How to Patch a Chipped Porcelain Sink

Lead Image
  • 1-3 hours
  • Beginner
  • $20-70
What You'll Need
Rubbing alcohol
Clean cloth
400-grit wet and dry sandpaper
Porcelain repair kit
Matchstick or toothpick
Single edge razor blade

Wear and tear on a porcelain sink often results in chips. These chips can be unsightly and might lead you to consider replacing the sink. Repairing a chipped porcelain sink is easy and inexpensive compared to the cost of replacing it. If you know what to do, you can patch those chips and save money, while extending the life of your porcelain sink.

Step 1 - Prepare the Surface

Clean your porcelain sink with mild soapy water or a non-abrasive cleaner and dry it with a clean cloth. Wipe the chipped area with rubbing alcohol and allow it to dry completely. Using 400-grit wet and dry sandpaper, sand the inside of the chip to remove any small pieces and allow the filler to adhere properly. Be careful not to sand the surrounding areas to prevent scratching. Use a clean cloth to wipe away any sanding dust.

Step 2 - Apply Porcelain Filler

You can purchase a porcelain repair kit at your home supply store. They come in different colors to match your sink. You can also combine colors for a more precise match.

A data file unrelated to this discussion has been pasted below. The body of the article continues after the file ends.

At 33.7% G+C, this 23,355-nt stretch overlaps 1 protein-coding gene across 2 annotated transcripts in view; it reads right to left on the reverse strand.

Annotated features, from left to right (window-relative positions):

Mix the porcelain filler according to package directions and use a matchstick or toothpick to apply filler to the chipped area. If the chip is large, apply the filler in thin layers. Allow the filler to dry completely and sand it lightly. Doing so will smooth the filler and allow each successive layer to bond properly.

Continue layering the chip with porcelain filler, allowing each layer to dry before sanding, until the chipped area is level with the surrounding area. Before the final layer is completely dry, use a single edge razor blade across the top of the filler to slice off any high spots and make sure the repair is flush with the area surrounding the chip. Sand very lightly to ensure that the surface is smooth.

Step - 3 Finish Up

Once the filler is completely dry, apply the surface glaze. It comes in the kit in a small bottle with a brush attached. Use the brush to dab the glaze on the patched surface in a thin layer and spread it carefully to the edges of the repair. Repeat thin layers of glaze until the repaired surface matches the rest of your sink. Allow the repair to dry completely according to package directions, usually at least 24 hours, before using your sink. Don't scrub the repaired area for a week to make sure it has bonded securely.

Porcelain sinks are beautiful and sturdy, but they will chip if heavy items are dropped on them. Repairing a porcelain sink is much more cost effective compared to replacing it. If you follow these instructions, you can not only prolong the life of your sink, you can keep it looking almost new for years to come.